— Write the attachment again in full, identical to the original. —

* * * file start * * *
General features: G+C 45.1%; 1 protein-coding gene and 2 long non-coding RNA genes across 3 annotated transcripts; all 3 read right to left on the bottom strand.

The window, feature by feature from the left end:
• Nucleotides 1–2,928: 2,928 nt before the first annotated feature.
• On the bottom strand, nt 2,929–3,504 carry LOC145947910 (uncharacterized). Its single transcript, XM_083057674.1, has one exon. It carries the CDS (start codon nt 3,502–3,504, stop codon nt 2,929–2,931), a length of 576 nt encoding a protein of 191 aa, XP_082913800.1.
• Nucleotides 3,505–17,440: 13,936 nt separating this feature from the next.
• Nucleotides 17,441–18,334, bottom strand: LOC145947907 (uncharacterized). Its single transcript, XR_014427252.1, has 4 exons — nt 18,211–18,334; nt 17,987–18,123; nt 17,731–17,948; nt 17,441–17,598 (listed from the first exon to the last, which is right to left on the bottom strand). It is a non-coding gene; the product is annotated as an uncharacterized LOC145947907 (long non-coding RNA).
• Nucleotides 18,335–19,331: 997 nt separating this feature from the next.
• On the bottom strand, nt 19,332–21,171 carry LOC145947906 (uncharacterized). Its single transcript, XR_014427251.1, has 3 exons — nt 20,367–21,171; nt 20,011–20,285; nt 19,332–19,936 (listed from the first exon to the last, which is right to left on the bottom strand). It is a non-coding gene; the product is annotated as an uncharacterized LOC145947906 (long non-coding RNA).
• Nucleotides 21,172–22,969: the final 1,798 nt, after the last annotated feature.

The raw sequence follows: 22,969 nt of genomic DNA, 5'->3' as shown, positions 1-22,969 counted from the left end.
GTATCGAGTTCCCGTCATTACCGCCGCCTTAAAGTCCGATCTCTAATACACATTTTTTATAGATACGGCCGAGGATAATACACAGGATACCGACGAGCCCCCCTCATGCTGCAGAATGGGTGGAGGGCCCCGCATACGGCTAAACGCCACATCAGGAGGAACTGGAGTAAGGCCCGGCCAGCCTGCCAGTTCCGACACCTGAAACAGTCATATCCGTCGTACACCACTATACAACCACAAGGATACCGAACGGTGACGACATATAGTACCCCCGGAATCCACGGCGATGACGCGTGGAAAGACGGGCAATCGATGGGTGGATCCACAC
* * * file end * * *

General features: G+C 45.1%; 1 protein-coding gene and 2 long non-coding RNA genes across 3 annotated transcripts; all 3 read right to left on the bottom strand.

The window, feature by feature from the left end:
• Nucleotides 1–2,928: 2,928 nt before the first annotated feature.
• On the bottom strand, nt 2,929–3,504 carry LOC145947910 (uncharacterized). Its single transcript, XM_083057674.1, has one exon. It carries the CDS (start codon nt 3,502–3,504, stop codon nt 2,929–2,931), a length of 576 nt encoding a protein of 191 aa, XP_082913800.1.
• Nucleotides 3,505–17,440: 13,936 nt separating this feature from the next.
• Nucleotides 17,441–18,334, bottom strand: LOC145947907 (uncharacterized). Its single transcript, XR_014427252.1, has 4 exons — nt 18,211–18,334; nt 17,987–18,123; nt 17,731–17,948; nt 17,441–17,598 (listed from the first exon to the last, which is right to left on the bottom strand). It is a non-coding gene; the product is annotated as an uncharacterized LOC145947907 (long non-coding RNA).
• Nucleotides 18,335–19,331: 997 nt separating this feature from the next.
• On the bottom strand, nt 19,332–21,171 carry LOC145947906 (uncharacterized). Its single transcript, XR_014427251.1, has 3 exons — nt 20,367–21,171; nt 20,011–20,285; nt 19,332–19,936 (listed from the first exon to the last, which is right to left on the bottom strand). It is a non-coding gene; the product is annotated as an uncharacterized LOC145947906 (long non-coding RNA).
• Nucleotides 21,172–22,969: the final 1,798 nt, after the last annotated feature.

The raw sequence follows: 22,969 nt of genomic DNA, 5'->3' as shown, positions 1-22,969 counted from the left end.
GTATCGAGTTCCCGTCATTACCGCCGCCTTAAAGTCCGATCTCTAATACACATTTTTTATAGATACGGCCGAGGATAATACACAGGATACCGACGAGCCCCCCTCATGCTGCAGAATGGGTGGAGGGCCCCGCATACGGCTAAACGCCACATCAGGAGGAACTGGAGTAAGGCCCGGCCAGCCTGCCAGTTCCGACACCTGAAACAGTCATATCCGTCGTACACCACTATACAACCACAAGGATACCGAACGGTGACGACATATAGTACCCCCGGAATCCACGGCGATGACGCGTGGAAAGACGGGCAATCGATGGGTGGATCCACAC